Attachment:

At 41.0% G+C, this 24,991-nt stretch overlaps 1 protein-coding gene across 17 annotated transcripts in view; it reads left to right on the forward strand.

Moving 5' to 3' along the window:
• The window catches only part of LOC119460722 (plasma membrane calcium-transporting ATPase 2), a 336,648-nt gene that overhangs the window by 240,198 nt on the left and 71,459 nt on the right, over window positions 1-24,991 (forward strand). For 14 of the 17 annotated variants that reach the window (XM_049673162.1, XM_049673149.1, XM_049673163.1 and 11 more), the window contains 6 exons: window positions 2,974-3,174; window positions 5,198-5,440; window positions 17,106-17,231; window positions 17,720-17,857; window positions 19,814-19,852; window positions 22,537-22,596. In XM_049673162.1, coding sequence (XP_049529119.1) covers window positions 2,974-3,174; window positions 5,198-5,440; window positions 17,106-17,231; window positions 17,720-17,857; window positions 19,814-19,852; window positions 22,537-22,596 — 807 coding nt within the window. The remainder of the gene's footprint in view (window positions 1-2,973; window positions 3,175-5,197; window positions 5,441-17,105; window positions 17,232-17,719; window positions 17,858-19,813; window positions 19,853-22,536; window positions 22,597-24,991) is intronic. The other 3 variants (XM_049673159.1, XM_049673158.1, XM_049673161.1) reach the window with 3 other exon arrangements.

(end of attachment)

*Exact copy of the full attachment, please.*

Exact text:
At 41.0% G+C, this 24,991-nt stretch overlaps 1 protein-coding gene across 17 annotated transcripts in view; it reads left to right on the forward strand.

Moving 5' to 3' along the window:
• The window catches only part of LOC119460722 (plasma membrane calcium-transporting ATPase 2), a 336,648-nt gene that overhangs the window by 240,198 nt on the left and 71,459 nt on the right, over window positions 1-24,991 (forward strand). For 14 of the 17 annotated variants that reach the window (XM_049673162.1, XM_049673149.1, XM_049673163.1 and 11 more), the window contains 6 exons: window positions 2,974-3,174; window positions 5,198-5,440; window positions 17,106-17,231; window positions 17,720-17,857; window positions 19,814-19,852; window positions 22,537-22,596. In XM_049673162.1, coding sequence (XP_049529119.1) covers window positions 2,974-3,174; window positions 5,198-5,440; window positions 17,106-17,231; window positions 17,720-17,857; window positions 19,814-19,852; window positions 22,537-22,596 — 807 coding nt within the window. The remainder of the gene's footprint in view (window positions 1-2,973; window positions 3,175-5,197; window positions 5,441-17,105; window positions 17,232-17,719; window positions 17,858-19,813; window positions 19,853-22,536; window positions 22,597-24,991) is intronic. The other 3 variants (XM_049673159.1, XM_049673158.1, XM_049673161.1) reach the window with 3 other exon arrangements.